The above image would appear to be the ship when she was in commission as HMS Bulawayo.
Previous name: Westerwald Nordmark
Subsequent name: HMS Bulawayo
Pennant No: A121
Laid down: 14 November 1936
Builder: Schichau, Elbing
Launched: 5 October 1937
Into Service: 9 May 1945
Out of service: 1947 to Royal Navy
Items of historic interest involving this ship: -
As a German Naval Auxiliary
16 January 1939 commissioned into the German Navy
July 1939 deployed with the Gneisenau off the island of Maderia
22 August 1939 deployed from Germany to support the German Pocket Battleship Deutschland in the North Atlantic.
25 October 1939 having changed her name to Nordmark she refuelled Deutschland
12 March 1940 entered Swinemunde with the German Cruiser Emden and the Battleship Lutzow - became icebound
13 May 1940 off Jan Mayen Island refueled the commercial raider 'Widder' during the laters break out into the North Atlantic. Nordmark had suffered damage to her bow and stern from ice.
27 July 1940 damaged during an air raid near Jutland.
12 September 1940 until 21 May, 1941 supplied the Admiral Sheer
7 February 1941 refuelled the raider Kormoran off the Cape Verde Islands while disguised as an American ship Dixie
14 March 1941 Able Seaman Arthur Herbert Freeman a British merchant seaman and a prisoner held on the ship and originally captured on the ss Afric Star shot dead by German guards during a fire and what they (the Germans) perceived as an attempt to take over the ship . He is buried at VILLENAVE D'ORNON (ST. BRICE) COMMUNAL CEMETERY, Bordeaux, France
14 April 1941 while purporting to be an American tanker Prairie spotted by an seaplane from HMS Alcantara in the South Atlantic Ocean - challenged, accepted as genuine and allowed to continue on her voyage. Later it was found she was not the American ship named Prairie.
16 April 1941 RASed with an Italian submarine Archimede in the South Atlantic Ocean
17 April 1941 RASed with another Italian submarine Guglielmotti in the South Atlantic Ocean
17 April 1941 RASed with a third Italian submarine Ferraris in the South Atlantic Ocean
22 April 1941 RASed with a fourth Italian submarine Perla in the South Atlantic Ocean
2 May 1941 RASed with German submarines U105, U106 and U107
14 May 1941 while returning to Germany from the South Atlantic one of her British prisoners died - Chief Engineer Officer Robert Scott Carruthers of the ss Craftsman who had been wounded when his ship was attacked and sunk by the German commercial raider 'Kormoran' on the 9 April 1941. Mr Scott was buried at sea with full military honours and is remembered with pride on the Tower Hill Memorial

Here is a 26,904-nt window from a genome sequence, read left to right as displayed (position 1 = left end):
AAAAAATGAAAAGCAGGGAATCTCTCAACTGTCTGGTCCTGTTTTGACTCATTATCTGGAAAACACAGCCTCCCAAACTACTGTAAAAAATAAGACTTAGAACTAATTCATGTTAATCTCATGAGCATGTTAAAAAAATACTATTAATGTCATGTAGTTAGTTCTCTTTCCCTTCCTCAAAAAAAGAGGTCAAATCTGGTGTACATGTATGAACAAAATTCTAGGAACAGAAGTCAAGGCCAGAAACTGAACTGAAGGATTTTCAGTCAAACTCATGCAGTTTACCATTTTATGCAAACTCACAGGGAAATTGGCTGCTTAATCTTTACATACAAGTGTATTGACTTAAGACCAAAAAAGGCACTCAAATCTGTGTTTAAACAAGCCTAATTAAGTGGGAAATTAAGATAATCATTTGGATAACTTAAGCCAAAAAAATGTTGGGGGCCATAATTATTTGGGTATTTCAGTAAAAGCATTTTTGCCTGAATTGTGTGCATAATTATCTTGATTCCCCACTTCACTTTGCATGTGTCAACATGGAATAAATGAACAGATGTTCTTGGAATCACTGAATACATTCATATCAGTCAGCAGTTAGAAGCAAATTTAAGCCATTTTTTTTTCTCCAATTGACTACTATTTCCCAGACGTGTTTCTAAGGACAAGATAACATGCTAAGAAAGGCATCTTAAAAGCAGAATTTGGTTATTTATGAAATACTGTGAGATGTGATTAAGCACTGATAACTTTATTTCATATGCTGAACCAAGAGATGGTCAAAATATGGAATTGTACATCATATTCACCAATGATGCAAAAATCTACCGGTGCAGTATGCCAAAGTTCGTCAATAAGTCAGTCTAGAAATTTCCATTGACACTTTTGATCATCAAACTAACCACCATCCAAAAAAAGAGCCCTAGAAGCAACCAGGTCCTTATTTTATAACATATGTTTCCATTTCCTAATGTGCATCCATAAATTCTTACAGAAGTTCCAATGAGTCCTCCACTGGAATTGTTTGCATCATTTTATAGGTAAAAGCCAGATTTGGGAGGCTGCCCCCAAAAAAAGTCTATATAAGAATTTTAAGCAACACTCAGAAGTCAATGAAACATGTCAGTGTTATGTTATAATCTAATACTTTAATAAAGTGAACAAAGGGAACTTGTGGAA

19 May 1941 while returning to Germany her passage was via the English Channel under escort of ships of the German Navy and Airforce with no attack from British forces.
20 May 1941 injured prisoners from ss Craftsman (including the ships Master who had been blinded) were discharged at Cuxhaven. Berthed later at Hamburg.
March 1942 to April 1945 Operations in Norway
As the German supply ship Nordmark
9 May 1945 captured by British forces at Copenhagen
8 June 1945 arrived Rosyth escorted by HMS Loch Fada.
25 June 1945 arrived at Palmers, Hebburn on Tyne.
As a British Naval Auxiliary
January 1946 renamed Northmark and considered for RFA Service.
4 May 1946 Stoker Edward Walker discharged dead. He is buried in Milford Haven Cemetery in Section A grave 148
12 June 1947 berthed at Portsmouth Harbour
July 1947 on completion of refit was commissioned as HMS Bulawayo
30 June 1947 Captain Kenneth A Short DSO Royal Navy appointed as Commanding Officer
29 September 1947 sailed from Portsmouth Harbour
18 February 1948 sailed Sheerness to Point-a-Pierre, Trinidad arriving on 3 March 1948 to load.
6 March 1948 sailed Trinidad to Sheerness. A total of four of these round trips were made arriving at Sheerness on 29 June 1948 at the end of the last trip
20 March 1948 Leading Signalman Ernest D Cook JX 142225 discharged dead
13 September 1948 off Portland undertook a practice RAS with HMS Jutland
23 September 1948 entered Portland Harbour
14 October 1948 berthed at Portsmouth Harbour
26 September 1949 sailed from Portsmouth Harbour
29 September 1949 berthed at Portsmouth Harbour
11 October 1949 sailed from Portsmouth Harbour
13 October 1949 berthed at Portsmouth Harbour
17 October 1949 sailed from Portsmouth Harbour
24 October 1949 sailed Devonport to Gibraltar arriving on 29 October.
31 October 1949 sailed Gibraltar to Malta GC
10 November 1949 berthed at Malta
22 November 1949 off Malta RASed with HMS Gravelines (trough method) - training RAS - only 47 tons of FFO transferred
23 November 1949 off Malta RASed with HMS Gravelines (trough method) - training RAS - only 24 tons of FFO transferred
29 November 1949 sailed Malta to Sheerness
27 March 1950 sailed Gibraltar to Sheerness
20 April 1950 Captain H Murray-Clark, Royal Navy was appointed as Commanding Officer
October 1950 into reserve at the Gare Loch Scotland and used as Headquarters Ship, Reserve Fleet, Clyde Division
4 October 1955 arrived for breaking up at Dalmuir, Scotland.